The Shepherd’s Bothy

Inspired by a post first lockdown holiday to the south end of the island, to stay in a friends converted bothy, we decided we would get a plan together to rebuild an old ruin which had been on the radar for a while.

The Shephers Bothy is our newest letting property. Originally built as a house for the estate Shepherd, its most recent use was has been for the gas works which provided the Castle with gas. After the introduction of electricity in the Castle, gas was no longer required and the cottage had fallen into a state of disrepair and had become a home for old cast iron baths, sinks and cookers!!

During Covid, we began the clearout. We recycled as much as we could and all the other junk was taken to the dump. I think we are pretty typical, if we have space to save anything we do!

The beginning-

The cottage sits on a wee farm track, just below the coffee shop. It benefits from the morning sun and some late afternoon/early evening sun as well. When the trees are a bit thinner, the sunset and the sea come into view. The immediate trees around the cottage had grown up around the ruin and had to come down. Three had to be removed, and this would create a lot more light to the property and prevent future damage.

After the trees were removed, the walls of the building were made stable. Parts had to be removed and rebuilt, the banking at the back had to be dug out to prevent dampness, and the whole building had to be picked and pointed and built up until it was to the right heights and level.

The ruin from above

The cottage was a typical small cottage, it had one large room and a solid wall which partitioned off another small room with a doorway out to the sea. We decided we would turn the smaller area in to the kitchen, add an internal bathroom and have a full height sitting room with a mezzanine bedroom on top of the bathroom and kitchen.

Walls are all secure

The large trees surrounding the cottage are really visible from above. They were professionally removed to prevent any damage. The walls are all secured here and the building is almost ready for the roof.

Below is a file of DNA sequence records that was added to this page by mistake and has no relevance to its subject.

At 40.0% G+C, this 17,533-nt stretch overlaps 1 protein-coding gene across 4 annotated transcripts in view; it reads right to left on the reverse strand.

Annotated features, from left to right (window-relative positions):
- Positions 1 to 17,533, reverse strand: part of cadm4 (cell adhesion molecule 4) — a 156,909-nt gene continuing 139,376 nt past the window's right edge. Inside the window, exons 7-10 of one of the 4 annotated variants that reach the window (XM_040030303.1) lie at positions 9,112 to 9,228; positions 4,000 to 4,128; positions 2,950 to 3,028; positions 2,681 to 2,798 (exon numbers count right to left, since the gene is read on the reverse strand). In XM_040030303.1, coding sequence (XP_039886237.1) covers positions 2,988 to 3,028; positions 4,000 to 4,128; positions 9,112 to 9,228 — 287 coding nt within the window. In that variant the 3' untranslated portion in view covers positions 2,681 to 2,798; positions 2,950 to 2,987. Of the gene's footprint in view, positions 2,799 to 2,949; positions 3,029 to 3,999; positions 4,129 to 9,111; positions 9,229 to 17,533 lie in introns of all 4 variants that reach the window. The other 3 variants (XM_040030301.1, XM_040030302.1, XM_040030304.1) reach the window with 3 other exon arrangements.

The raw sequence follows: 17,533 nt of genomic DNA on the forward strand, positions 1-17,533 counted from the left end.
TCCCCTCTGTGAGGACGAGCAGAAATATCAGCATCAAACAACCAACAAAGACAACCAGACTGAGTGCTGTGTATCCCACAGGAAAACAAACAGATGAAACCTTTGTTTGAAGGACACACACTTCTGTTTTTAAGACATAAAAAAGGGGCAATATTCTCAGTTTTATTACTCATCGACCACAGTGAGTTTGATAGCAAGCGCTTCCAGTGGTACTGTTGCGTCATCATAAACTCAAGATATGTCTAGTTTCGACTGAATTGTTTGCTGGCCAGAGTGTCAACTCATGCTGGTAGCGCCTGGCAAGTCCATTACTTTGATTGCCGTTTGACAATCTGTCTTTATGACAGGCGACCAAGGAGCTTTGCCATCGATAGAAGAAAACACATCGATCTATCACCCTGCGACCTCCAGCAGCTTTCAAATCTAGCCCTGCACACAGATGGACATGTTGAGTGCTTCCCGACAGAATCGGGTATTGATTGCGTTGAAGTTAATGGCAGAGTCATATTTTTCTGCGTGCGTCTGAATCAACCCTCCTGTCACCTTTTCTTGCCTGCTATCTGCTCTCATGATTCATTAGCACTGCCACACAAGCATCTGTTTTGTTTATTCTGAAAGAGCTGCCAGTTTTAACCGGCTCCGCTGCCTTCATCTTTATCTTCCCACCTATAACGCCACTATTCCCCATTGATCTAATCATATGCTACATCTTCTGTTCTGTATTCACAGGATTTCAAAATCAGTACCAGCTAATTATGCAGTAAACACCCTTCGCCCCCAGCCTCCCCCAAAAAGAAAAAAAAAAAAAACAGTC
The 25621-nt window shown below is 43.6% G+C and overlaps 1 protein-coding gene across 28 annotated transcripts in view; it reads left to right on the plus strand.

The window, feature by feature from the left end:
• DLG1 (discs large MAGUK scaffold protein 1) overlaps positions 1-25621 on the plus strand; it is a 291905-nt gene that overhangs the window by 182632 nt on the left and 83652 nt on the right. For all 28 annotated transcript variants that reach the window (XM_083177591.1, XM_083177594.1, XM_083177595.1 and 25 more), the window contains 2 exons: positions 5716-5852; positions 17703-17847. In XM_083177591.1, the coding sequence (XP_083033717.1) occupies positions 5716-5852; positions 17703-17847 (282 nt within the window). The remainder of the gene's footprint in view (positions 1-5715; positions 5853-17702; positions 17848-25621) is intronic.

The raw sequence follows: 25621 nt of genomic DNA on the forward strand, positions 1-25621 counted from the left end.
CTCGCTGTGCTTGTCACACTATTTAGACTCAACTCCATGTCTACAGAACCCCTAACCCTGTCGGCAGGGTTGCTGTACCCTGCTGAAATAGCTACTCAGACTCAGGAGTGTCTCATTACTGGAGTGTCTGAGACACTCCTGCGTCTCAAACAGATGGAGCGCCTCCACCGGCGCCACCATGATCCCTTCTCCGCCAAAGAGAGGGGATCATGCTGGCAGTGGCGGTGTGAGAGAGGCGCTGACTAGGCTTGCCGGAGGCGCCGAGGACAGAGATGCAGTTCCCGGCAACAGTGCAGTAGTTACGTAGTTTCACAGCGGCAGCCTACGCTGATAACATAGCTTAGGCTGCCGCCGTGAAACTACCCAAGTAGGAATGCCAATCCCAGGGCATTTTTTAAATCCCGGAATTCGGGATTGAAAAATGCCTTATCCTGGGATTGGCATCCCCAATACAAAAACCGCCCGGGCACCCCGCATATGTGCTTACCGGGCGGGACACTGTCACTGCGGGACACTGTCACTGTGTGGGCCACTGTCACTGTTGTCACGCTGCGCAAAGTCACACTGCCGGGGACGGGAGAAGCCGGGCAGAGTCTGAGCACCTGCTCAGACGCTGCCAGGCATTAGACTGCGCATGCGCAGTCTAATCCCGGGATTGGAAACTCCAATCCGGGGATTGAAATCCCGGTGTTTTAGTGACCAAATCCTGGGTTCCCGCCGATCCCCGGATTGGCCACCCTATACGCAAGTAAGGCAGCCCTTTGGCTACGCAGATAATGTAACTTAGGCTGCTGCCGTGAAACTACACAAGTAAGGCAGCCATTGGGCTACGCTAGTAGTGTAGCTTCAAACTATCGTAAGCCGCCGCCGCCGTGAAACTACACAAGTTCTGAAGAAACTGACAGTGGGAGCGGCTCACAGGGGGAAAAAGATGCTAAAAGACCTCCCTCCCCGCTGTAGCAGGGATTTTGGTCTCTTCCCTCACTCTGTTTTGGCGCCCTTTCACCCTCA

There was a round wall which protruded from the ground beside the cottage. Tom got stuck in with his digger and this is when we discovered this was an old gas tank. The pipes were all still in situ and the tank was about 10ft deep when emptied. It had been filled with old bottles and jars and lots of other old discarded items from the Castle, a lonesome black leather shoe was also discovered. We contemplated doing something with the tank, but we decided to fill it back in and leave for someone else to discover in the future.

When the roof went on the cottage, it really started to take shape. At the time when we started building it was during Covid and money was tight so we could afford to just get it done. It took a while with various different tradesmen coming when they could.

We opted for a black tin roof and added some vellux windows to keep the cottage nice and light. The lintels on the windows were replaced and we installed modern looking doors. We added a panoramic slim window above the bed for the view. The cottage was very well insulted and we hoped to keep a cosy feel, it made sense to add a wood burning stove.

When the roof had gone on, and the walls plastered, it was impressive to see how high the ceiling was. From the outside it has a real old bothy feel, but inside it is very light, airy and contemporary.

As the cottage sits by a farm track, landscaping has been difficult. At present it sits in a field where we generally keep our bulls. Adding some more shrubbery is a waste of time as the bulls like to hang out in the sun trap of a patio! Future landscaping is on the cards when we have cordoned off the area from our four legged neighbours.

This lovely little cottage is available for booking on a weekly basis on our website.

An old OS map showing the ‘Gasometer’ , the squash court and the Steadings building at Glengorm!